As a musician who has worked and volunteered in churches as a keyboardist, guitarist, vocalist and sound engineer, I am very aware of the disconnect that always seems to surface between the band and the sound team.
It’s very disheartening to feel ineffective, misunderstood, or even ignored. Many times it falls on the shoulders of one individual to “translate” the ideas, words, and actions from one group to another. It can be very frustrating for everyone involved!
So how can we bridge the gap between the sound team and the worship team? How do we interact with each other in a way that doesn’t polarize people and helps everyone achieve their goals?
1) The Sound Team IS Part of the Worship Team
The most common mistake worship teams make is not viewing the ‘sound team” as part of the worship team.
This goes beyond just word semantics and targets the idea that the sound team, techs, and stage-hands are merely a technical function to make everything sound good instead of the sound team being an integral part of both the worship environment and the overall health of the worship team.
Both groups are contributing towards the same goal, and this should be made very clear to everyone involved. Despite not being on stage in front of the entire congregation, the sound team’s function is just as important to the success of the worship team.
Simple things such as the sound team being included in the worship team prayer sessions, or greeting and interacting with each other the same way you would your friends will help create a team environment.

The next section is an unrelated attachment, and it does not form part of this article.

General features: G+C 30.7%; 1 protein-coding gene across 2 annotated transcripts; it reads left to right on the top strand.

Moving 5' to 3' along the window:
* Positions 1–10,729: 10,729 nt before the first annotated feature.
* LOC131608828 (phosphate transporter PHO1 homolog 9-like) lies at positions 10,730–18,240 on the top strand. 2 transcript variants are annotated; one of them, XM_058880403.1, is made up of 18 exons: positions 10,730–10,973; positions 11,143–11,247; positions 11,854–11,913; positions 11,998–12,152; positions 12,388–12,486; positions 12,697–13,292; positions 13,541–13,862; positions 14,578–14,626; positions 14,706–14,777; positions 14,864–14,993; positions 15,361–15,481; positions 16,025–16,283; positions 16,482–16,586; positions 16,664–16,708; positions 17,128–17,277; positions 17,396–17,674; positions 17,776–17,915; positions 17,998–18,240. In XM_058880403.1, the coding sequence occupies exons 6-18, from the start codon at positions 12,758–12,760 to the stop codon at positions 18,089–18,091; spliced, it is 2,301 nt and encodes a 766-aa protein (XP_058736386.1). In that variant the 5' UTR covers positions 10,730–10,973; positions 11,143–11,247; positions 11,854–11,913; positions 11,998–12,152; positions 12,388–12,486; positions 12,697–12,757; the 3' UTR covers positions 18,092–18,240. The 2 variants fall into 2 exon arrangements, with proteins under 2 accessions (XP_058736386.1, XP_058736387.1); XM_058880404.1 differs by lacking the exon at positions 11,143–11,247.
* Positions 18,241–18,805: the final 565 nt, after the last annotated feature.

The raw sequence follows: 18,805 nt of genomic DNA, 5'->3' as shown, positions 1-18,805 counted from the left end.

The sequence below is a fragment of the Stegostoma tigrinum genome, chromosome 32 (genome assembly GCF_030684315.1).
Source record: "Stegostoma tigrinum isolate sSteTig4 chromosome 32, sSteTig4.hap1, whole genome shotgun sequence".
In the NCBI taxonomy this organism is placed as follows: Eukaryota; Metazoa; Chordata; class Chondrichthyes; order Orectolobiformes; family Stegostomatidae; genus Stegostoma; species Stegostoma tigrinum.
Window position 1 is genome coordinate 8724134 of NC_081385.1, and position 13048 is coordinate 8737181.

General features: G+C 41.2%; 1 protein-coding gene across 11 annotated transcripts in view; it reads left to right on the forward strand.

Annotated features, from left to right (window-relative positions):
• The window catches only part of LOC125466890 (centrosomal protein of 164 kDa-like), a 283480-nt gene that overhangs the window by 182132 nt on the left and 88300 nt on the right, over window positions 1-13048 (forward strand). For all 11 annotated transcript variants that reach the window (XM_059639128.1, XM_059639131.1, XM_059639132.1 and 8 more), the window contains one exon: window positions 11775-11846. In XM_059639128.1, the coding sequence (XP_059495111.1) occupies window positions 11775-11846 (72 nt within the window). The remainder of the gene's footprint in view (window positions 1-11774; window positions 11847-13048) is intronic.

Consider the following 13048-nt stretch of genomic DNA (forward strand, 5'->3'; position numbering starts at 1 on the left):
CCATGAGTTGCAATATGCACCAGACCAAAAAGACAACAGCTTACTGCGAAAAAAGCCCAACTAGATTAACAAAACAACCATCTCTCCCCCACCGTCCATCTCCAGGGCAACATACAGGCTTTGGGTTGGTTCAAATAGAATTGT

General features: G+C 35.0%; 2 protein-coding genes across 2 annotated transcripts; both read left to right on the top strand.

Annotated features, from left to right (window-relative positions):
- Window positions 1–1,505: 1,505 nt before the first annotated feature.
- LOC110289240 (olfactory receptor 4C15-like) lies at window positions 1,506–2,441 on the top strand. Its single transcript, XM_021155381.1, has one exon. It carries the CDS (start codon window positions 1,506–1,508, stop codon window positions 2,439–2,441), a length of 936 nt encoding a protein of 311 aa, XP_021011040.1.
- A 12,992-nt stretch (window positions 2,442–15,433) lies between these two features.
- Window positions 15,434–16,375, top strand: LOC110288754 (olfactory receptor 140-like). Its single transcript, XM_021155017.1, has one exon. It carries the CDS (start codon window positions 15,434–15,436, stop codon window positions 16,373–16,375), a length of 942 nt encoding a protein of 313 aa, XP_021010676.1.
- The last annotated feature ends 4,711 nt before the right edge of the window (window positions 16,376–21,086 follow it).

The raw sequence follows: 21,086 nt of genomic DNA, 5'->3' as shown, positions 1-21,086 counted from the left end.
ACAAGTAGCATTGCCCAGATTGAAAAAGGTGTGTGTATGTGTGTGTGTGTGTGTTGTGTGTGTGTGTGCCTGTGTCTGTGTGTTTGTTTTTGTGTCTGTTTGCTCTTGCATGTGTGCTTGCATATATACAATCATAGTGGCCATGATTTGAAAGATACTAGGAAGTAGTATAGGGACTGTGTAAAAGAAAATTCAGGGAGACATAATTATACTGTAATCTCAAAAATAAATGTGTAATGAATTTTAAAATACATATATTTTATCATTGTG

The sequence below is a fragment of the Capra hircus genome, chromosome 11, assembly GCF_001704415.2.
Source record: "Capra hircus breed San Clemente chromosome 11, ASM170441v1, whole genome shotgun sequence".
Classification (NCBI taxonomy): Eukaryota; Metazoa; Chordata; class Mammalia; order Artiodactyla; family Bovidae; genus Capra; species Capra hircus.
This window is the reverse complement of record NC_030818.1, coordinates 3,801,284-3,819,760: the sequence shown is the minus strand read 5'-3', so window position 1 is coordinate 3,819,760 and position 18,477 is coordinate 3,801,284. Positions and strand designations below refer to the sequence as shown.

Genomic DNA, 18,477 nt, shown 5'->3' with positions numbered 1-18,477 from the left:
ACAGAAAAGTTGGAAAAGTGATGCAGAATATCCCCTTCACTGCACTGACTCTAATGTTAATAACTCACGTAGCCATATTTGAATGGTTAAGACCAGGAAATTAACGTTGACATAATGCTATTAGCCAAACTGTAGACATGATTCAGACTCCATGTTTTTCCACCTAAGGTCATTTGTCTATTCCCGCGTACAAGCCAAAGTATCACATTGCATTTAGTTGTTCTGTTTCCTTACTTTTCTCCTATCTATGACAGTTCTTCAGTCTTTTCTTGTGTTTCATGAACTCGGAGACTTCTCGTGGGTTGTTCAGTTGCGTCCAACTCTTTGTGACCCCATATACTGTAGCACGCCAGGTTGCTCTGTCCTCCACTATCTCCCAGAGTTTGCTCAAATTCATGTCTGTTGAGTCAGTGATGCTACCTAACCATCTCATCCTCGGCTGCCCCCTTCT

The absolute best way to create a tighter community between the sound team and the worship team, is to learn everyone’s name, and call them by name. Taking time to acknowledge each other in a personable way breaks down so many barriers that could later hinder team cohesion and in turn, the team’s effectiveness.
2) EVERYONE Should Attend Rehearsal
One of the best ways to begin bridging the gap between the musicians and the sound team is to have everyone attend the rehearsals. Often, worship teams will use rehearsals as the time to hash out parts and learn the songs that will be played during services. Many times sound teams are left until soundcheck the morning or evening before a service to be introduced to the song set, transitions, and any other variables that come with that.
This leaves very little time for communication between the sound team and the musicians which can then lead to frustration between members as they try to sort everything out last minute.
Whether your musicians are staff or volunteer, it’s a great habit to get into constantly including all the musicians, vocalists, and sound team in the rehearsal. With the sound team actively involved during a rehearsal, many of the problems that would come up during soundcheck can be solved ahead of time.
Just like musicians, the sound team also needs time to prepare and customize everything for the musicians and vocalists that will be on the stage. This is especially important for worship teams that constantly rotate new members each week.
For the most part there isn’t enough time during a soundcheck to meet everyone’s needs, learn the team composition, troubleshoot problems, and get the mix sounding perfect without a huge amount of stress and with that, miscommunication.
3) Put Yourself in Their Shoes
A lot of the miscommunication between the musicians, vocalists and sound teams stem from a lack of knowledge and information in areas outside of their expertise.